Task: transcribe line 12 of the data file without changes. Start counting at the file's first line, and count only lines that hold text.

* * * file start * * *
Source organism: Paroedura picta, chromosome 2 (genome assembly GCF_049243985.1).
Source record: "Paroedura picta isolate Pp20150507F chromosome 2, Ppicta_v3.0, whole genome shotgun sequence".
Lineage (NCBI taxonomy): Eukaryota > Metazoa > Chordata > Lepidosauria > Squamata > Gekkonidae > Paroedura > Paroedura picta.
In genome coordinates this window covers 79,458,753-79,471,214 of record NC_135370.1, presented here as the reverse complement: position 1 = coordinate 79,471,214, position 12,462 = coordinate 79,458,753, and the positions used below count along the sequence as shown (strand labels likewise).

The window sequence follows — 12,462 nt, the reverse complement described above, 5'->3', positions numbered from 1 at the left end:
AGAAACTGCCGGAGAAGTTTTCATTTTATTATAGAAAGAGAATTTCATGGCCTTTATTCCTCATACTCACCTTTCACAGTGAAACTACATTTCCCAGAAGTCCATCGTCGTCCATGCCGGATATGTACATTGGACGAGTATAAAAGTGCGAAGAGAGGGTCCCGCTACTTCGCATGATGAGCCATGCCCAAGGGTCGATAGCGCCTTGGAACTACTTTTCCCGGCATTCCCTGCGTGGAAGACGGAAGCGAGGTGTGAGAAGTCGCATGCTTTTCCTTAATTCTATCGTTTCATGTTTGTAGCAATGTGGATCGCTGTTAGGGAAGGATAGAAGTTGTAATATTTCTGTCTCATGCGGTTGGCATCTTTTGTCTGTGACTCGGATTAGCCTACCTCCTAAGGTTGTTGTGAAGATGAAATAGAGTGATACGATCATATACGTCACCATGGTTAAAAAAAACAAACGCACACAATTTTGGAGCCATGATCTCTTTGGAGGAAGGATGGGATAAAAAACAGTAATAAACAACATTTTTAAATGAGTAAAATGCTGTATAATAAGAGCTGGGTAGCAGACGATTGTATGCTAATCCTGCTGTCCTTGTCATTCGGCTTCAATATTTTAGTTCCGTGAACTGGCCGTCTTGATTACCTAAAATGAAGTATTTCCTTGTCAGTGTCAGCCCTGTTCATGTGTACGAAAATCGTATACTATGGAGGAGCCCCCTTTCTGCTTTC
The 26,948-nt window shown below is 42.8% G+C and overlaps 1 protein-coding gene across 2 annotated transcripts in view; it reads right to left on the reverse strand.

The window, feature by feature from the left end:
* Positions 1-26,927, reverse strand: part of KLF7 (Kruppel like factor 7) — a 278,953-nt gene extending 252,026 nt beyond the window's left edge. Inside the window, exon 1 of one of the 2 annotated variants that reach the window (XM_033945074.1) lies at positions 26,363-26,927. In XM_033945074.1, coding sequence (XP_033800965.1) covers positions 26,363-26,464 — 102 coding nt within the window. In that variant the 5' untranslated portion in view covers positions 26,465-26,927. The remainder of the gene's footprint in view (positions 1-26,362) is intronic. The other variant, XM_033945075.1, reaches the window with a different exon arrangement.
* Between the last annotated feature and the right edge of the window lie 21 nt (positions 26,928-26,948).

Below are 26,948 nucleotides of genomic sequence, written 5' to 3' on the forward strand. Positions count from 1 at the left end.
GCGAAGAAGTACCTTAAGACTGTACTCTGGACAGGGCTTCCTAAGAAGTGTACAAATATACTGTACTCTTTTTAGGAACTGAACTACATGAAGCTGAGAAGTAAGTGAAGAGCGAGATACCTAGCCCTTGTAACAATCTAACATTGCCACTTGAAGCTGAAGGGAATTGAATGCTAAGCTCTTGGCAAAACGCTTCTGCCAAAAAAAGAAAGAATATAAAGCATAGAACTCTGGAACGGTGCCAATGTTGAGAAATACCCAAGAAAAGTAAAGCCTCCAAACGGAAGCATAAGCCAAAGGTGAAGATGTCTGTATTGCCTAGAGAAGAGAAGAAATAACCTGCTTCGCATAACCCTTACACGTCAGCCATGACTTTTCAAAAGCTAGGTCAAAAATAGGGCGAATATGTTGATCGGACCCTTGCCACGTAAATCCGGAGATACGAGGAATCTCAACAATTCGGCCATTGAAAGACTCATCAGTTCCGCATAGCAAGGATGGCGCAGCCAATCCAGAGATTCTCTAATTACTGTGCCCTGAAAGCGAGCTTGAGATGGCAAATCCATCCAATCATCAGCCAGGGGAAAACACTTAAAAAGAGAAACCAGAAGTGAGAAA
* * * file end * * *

GCGAAGAAGTACCTTAAGACTGTACTCTGGACAGGGCTTCCTAAGAAGTGTACAAATATACTGTACTCTTTTTAGGAACTGAACTACATGAAGCTGAGAAGTAAGTGAAGAGCGAGATACCTAGCCCTTGTAACAATCTAACATTGCCACTTGAAGCTGAAGGGAATTGAATGCTAAGCTCTTGGCAAAACGCTTCTGCCAAAAAAAGAAAGAATATAAAGCATAGAACTCTGGAACGGTGCCAATGTTGAGAAATACCCAAGAAAAGTAAAGCCTCCAAACGGAAGCATAAGCCAAAGGTGAAGATGTCTGTATTGCCTAGAGAAGAGAAGAAATAACCTGCTTCGCATAACCCTTACACGTCAGCCATGACTTTTCAAAAGCTAGGTCAAAAATAGGGCGAATATGTTGATCGGACCCTTGCCACGTAAATCCGGAGATACGAGGAATCTCAACAATTCGGCCATTGAAAGACTCATCAGTTCCGCATAGCAAGGATGGCGCAGCCAATCCAGAGATTCTCTAATTACTGTGCCCTGAAAGCGAGCTTGAGATGGCAAATCCATCCAATCATCAGCCAGGGGAAAACACTTAAAAAGAGAAACCAGAAGTGAGAAA